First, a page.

Very little is known of Yeon Gaesomun's early days, until he became the Western Governor (西部大人), where he oversaw the building of the Cheolli Jangseong, a network of military garrisons to defend Liaodong from Tang.

Yeon Gaesomun had at least three sons: (eldest to youngest) Yeon Namsaeng, Yeon Namgeon, and Yeon Namsan.

Overthrow of the throne[edit]

In the winter of 642, King Yeongnyu was apprehensive about Yeon Gaesomun and plotted with his other officials to kill him. When Yeon Gaesomun discovered the plot, he arranged a lavish banquet to celebrate his rise to the position of Eastern Governor (東部大人) to which one hundred of the opposing politicians of the nation were invited. Yeon Gaesomun ambushed and killed all one hundred politicians present, and then proceeded to the palace and murdered King Yeongnyu. According to traditional Chinese and Korean sources, Yeon Gaesomun's men dismembered the king's corpse and discarded it without proper ceremony.

After placing King Bojang (r. 642–668– ),a nephew of King Yeongnyu, on the Goguryeo throne, Yeon Gaesomun appointed himself the Dae Magniji (대막리지; 大莫離支; generalissimo) and assumed absolute de facto control over Goguryeo affairs of state until his death around 666.[9]

Yeon Gaesomun's coup d'état came as the culmination of a lengthy power struggle between those in the government who favored appeasement toward Tang China and those who advocated military confrontation; Yeon Gaesomun belonged to the hard-liners. Traditional Chinese and Korean historians assumed that Yeon Gaseomun's motive was simply his thirst for power, but many modern Korean historians assert that his motive was to make Goguryeo assume a tougher stance against Tang China, as opposed to King Yeongnyu who submitted to Tang for a peaceful diplomatic relationship. Yeon Gaesomun's role in the murder of King Yeongnyu was taken as the primary pretext for the failed Tang invasion of 645.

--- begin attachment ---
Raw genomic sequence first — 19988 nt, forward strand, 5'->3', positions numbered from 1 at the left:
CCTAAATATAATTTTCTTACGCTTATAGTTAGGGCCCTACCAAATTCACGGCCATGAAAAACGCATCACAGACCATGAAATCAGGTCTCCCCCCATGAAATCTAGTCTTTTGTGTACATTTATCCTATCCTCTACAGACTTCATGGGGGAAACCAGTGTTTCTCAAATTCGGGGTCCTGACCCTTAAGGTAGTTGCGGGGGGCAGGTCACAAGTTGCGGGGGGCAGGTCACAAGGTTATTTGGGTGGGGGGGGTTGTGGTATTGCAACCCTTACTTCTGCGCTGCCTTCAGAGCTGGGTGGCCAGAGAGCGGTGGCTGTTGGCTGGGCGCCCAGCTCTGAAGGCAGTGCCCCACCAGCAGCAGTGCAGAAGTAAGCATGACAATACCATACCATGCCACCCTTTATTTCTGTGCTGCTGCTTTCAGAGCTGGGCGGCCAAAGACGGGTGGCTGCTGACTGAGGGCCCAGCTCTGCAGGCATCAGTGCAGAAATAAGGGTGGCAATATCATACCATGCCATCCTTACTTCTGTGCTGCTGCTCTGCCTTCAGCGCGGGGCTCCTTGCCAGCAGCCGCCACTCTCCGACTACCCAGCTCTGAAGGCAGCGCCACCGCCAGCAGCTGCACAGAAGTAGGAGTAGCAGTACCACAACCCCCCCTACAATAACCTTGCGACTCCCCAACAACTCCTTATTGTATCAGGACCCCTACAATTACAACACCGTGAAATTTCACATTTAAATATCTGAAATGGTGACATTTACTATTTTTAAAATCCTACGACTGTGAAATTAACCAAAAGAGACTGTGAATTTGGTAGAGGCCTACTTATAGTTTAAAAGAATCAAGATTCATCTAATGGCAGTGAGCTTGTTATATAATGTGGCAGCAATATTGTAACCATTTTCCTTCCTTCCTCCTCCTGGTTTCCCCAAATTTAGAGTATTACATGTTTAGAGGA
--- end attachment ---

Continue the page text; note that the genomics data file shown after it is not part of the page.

Wars with China[edit]

The series of wars between Goguryeo and Tang China comprise some of the most important events in the ancient history of Northeast Asia, leading to the Tang–Silla alliance, the ultimate demise of powerful Goguryeo, and the unification of the Korean Peninsula under Silla control. Yeon Gaesomun was a central protagonist in this series of conflicts, as well as its primary cause.